The siren-loud noise of indie pop at 5 in the morning on a Saturday was not what I wanted at 5 in the morning on Saturday. My 15-year-old son tends to sleep through his alarm, which is why he continues to raise the volume from time to time.
But why the alarm on a Saturday?
“Sometimes Alexa does that, Dad,” the kid said. “She just turns it on.”
Alexa is 2019’s version of the HAL 9000 from the 1968 film “2001,” first introduced in 2014. She’s the voice of the Amazon Echo, an electronic “intelligent personal assistant.”
My son asks Alexa to turn his bedroom lights on and off, do math calculations, define words, find addresses, play music and, evidently, do whatever she wants with the alarm.
Didn’t “2001” prove to audiences that the HAL 9000 was a bad idea? Didn’t it try to kill the humans? Even the machines in the “Terminator” movies plotted to take us over. So why is artificial intelligence such a good idea?
My son says he just thinks it’s cool.
Yeah, until it comes after you in a big rig with an arsenal of fire power.
Nevertheless, the kid’s got his room wired with A.I. He also carries a smartphone, wears a smart watch and even has our TV voice activated.
But the thing that made me grab my family and get us out of our “intelligent” house was the experiment my son conducted based on a theory he’d read about on the Internet.
“Let’s go!” I said, pleading and pulling. “We are leaving!”
My kid had simply powered on his phone and repeated “cat food” aloud several times. Hours later, cat food ads were popping up in his social media feeds. Our tech listens!
“This stuff isn’t going away,” I said. “But we are. We’re getting away from our electronics and we’re going on a good wholesome family run.”
“Do we have to, Dad? You’ll turn it into a competition.”
“No I won’t.”
My wife told the kid (like I wasn’t there) that he’d win anyway.
“What?” I said. “I’ll destroy him.”
“Oh, you won’t turn it into a competition, huh?”
As I laced up my shoes for our “noncompetitive” run, I told my son to turn off the lights in the house.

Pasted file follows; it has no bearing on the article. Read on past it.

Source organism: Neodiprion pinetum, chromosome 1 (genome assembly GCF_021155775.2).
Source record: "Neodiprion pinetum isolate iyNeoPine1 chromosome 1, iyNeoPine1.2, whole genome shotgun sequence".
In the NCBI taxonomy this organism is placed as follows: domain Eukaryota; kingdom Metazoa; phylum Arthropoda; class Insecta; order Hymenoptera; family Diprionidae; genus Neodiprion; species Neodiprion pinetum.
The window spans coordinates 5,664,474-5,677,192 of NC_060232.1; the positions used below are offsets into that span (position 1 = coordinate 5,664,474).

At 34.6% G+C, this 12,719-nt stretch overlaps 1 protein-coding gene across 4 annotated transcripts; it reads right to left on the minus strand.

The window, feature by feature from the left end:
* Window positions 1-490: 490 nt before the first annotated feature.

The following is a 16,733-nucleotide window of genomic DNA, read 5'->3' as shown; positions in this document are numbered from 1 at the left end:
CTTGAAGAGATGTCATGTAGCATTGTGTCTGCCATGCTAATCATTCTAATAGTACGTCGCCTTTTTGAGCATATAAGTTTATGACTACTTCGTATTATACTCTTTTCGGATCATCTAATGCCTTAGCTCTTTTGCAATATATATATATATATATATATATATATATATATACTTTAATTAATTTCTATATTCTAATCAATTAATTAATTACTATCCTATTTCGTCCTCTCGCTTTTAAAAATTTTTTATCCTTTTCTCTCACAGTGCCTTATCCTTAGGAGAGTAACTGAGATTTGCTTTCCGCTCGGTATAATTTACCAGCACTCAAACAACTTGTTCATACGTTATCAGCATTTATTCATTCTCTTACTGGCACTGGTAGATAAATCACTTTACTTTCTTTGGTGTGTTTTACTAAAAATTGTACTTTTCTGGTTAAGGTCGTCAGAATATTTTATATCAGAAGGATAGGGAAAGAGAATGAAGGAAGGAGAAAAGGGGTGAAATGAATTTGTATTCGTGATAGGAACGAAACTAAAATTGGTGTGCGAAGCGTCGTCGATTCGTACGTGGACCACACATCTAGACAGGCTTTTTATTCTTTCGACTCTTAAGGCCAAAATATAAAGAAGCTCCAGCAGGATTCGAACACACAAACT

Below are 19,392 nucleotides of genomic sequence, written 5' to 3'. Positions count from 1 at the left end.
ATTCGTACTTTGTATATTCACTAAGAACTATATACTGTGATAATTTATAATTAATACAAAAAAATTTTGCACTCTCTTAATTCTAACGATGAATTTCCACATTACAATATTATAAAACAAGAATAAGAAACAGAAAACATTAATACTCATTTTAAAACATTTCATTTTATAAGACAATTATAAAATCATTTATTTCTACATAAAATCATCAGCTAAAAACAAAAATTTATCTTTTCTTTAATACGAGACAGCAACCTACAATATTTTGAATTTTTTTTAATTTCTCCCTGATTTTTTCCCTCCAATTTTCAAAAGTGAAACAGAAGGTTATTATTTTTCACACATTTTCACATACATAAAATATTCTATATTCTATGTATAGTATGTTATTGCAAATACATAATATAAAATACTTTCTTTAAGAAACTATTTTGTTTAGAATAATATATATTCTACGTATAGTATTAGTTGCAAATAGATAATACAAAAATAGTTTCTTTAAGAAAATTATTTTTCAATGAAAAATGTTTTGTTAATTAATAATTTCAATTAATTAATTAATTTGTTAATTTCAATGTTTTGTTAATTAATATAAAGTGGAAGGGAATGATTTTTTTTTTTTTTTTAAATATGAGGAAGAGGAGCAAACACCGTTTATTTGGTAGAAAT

“No using Alexa. And leave the light on in here so I can finish tying my shoes.”
“Why would I turn the light off here?”
“Because you’re a teenager.”
Outside, we took off running, the kid and I side by side. Neither one of us ran hard. It couldn’t appear like we were trying to beat the other. But we gradually picked up speed, leaving Mom behind. My son’s AirPods distracted us.
“No headphones,” I said. “This is a tech-free, family-only getaway.”
It wasn’t long before my kid started panting and I began pulling away. He claimed it was due to the fact that he had to take more steps than I did. I had a longer stride, he said, and he tried to prove it using the “Steps” app on our phones to compare steps.
“There should be an app that yells at you to lay off the tech,” I said.
“There’s a banking app that roasts you if you’re not managing your finances properly,” he said. “I bet there’s something like that with technology. Or one that roasts you if you don’t spend good family time.”
“Speaking of family,” I interrupted, “where’s Mom?”
Of course we opened the “Find Friends” app to find her. No service. Or maybe she’d lost service. Or she fell, hit the ground, destroyed her phone and was lying in the street unconscious and losing excessive amounts of blood, with her loving family nowhere near to save her because we were too distracted with tech!
Or she was at home on the couch, safe and sound, watching an episode of “Married at First Sight” on TV. Yup, that’s where we found her.
Technology got the best of us again. I had to put my foot down. There could be no more tech overload.
But first I wanted to see that cool banking app with roast mode. My son pulled up some videos, which began right after the cat food ads.
This story appeared in The Acorn Newspapers of Los Angeles and Ventura counties, CA,in March of 2019. You can find other stories like it from Michael Picarella in his book, “Everything Ever After (Confessions of a Family Man),” and at MichaelPicarellaColumn.com.